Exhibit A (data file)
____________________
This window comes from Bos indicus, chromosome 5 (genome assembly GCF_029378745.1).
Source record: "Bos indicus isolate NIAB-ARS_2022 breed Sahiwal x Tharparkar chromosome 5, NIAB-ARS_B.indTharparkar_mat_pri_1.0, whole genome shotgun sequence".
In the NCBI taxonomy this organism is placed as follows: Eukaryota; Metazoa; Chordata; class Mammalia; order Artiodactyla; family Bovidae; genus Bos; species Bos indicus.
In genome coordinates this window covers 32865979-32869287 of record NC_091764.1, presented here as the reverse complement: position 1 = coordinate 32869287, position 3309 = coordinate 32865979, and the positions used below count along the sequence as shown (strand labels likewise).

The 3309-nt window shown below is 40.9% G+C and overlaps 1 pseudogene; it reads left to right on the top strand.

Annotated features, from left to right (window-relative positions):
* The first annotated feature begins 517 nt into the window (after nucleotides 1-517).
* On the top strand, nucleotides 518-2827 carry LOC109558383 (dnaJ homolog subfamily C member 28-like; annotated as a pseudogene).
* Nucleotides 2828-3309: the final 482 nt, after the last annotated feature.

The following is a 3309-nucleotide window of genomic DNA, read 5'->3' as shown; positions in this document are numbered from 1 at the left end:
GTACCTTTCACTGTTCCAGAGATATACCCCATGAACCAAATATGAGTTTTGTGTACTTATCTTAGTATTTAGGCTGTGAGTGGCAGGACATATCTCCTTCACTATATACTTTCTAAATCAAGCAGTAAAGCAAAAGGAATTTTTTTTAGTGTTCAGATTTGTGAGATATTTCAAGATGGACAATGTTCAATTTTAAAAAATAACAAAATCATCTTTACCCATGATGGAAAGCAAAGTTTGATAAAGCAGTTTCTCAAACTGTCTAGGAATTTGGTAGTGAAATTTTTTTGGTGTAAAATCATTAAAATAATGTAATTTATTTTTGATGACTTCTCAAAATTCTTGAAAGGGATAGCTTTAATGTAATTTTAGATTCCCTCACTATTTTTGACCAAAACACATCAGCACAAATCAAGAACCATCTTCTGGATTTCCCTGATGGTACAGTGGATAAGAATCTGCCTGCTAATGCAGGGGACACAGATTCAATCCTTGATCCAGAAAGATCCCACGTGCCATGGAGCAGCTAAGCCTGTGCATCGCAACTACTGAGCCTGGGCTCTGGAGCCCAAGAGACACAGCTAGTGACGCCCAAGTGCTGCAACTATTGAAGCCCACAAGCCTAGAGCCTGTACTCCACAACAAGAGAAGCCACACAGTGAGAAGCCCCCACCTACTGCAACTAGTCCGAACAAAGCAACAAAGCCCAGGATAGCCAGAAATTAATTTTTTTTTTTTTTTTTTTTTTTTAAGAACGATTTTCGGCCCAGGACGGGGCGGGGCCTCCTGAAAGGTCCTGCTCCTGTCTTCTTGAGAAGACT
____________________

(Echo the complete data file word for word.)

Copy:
This window comes from Bos indicus, chromosome 5 (genome assembly GCF_029378745.1).
Source record: "Bos indicus isolate NIAB-ARS_2022 breed Sahiwal x Tharparkar chromosome 5, NIAB-ARS_B.indTharparkar_mat_pri_1.0, whole genome shotgun sequence".
In the NCBI taxonomy this organism is placed as follows: Eukaryota; Metazoa; Chordata; class Mammalia; order Artiodactyla; family Bovidae; genus Bos; species Bos indicus.
In genome coordinates this window covers 32865979-32869287 of record NC_091764.1, presented here as the reverse complement: position 1 = coordinate 32869287, position 3309 = coordinate 32865979, and the positions used below count along the sequence as shown (strand labels likewise).

The 3309-nt window shown below is 40.9% G+C and overlaps 1 pseudogene; it reads left to right on the top strand.

Annotated features, from left to right (window-relative positions):
* The first annotated feature begins 517 nt into the window (after nucleotides 1-517).
* On the top strand, nucleotides 518-2827 carry LOC109558383 (dnaJ homolog subfamily C member 28-like; annotated as a pseudogene).
* Nucleotides 2828-3309: the final 482 nt, after the last annotated feature.

The following is a 3309-nucleotide window of genomic DNA, read 5'->3' as shown; positions in this document are numbered from 1 at the left end:
GTACCTTTCACTGTTCCAGAGATATACCCCATGAACCAAATATGAGTTTTGTGTACTTATCTTAGTATTTAGGCTGTGAGTGGCAGGACATATCTCCTTCACTATATACTTTCTAAATCAAGCAGTAAAGCAAAAGGAATTTTTTTTAGTGTTCAGATTTGTGAGATATTTCAAGATGGACAATGTTCAATTTTAAAAAATAACAAAATCATCTTTACCCATGATGGAAAGCAAAGTTTGATAAAGCAGTTTCTCAAACTGTCTAGGAATTTGGTAGTGAAATTTTTTTGGTGTAAAATCATTAAAATAATGTAATTTATTTTTGATGACTTCTCAAAATTCTTGAAAGGGATAGCTTTAATGTAATTTTAGATTCCCTCACTATTTTTGACCAAAACACATCAGCACAAATCAAGAACCATCTTCTGGATTTCCCTGATGGTACAGTGGATAAGAATCTGCCTGCTAATGCAGGGGACACAGATTCAATCCTTGATCCAGAAAGATCCCACGTGCCATGGAGCAGCTAAGCCTGTGCATCGCAACTACTGAGCCTGGGCTCTGGAGCCCAAGAGACACAGCTAGTGACGCCCAAGTGCTGCAACTATTGAAGCCCACAAGCCTAGAGCCTGTACTCCACAACAAGAGAAGCCACACAGTGAGAAGCCCCCACCTACTGCAACTAGTCCGAACAAAGCAACAAAGCCCAGGATAGCCAGAAATTAATTTTTTTTTTTTTTTTTTTTTTTTAAGAACGATTTTCGGCCCAGGACGGGGCGGGGCCTCCTGAAAGGTCCTGCTCCTGTCTTCTTGAGAAGACT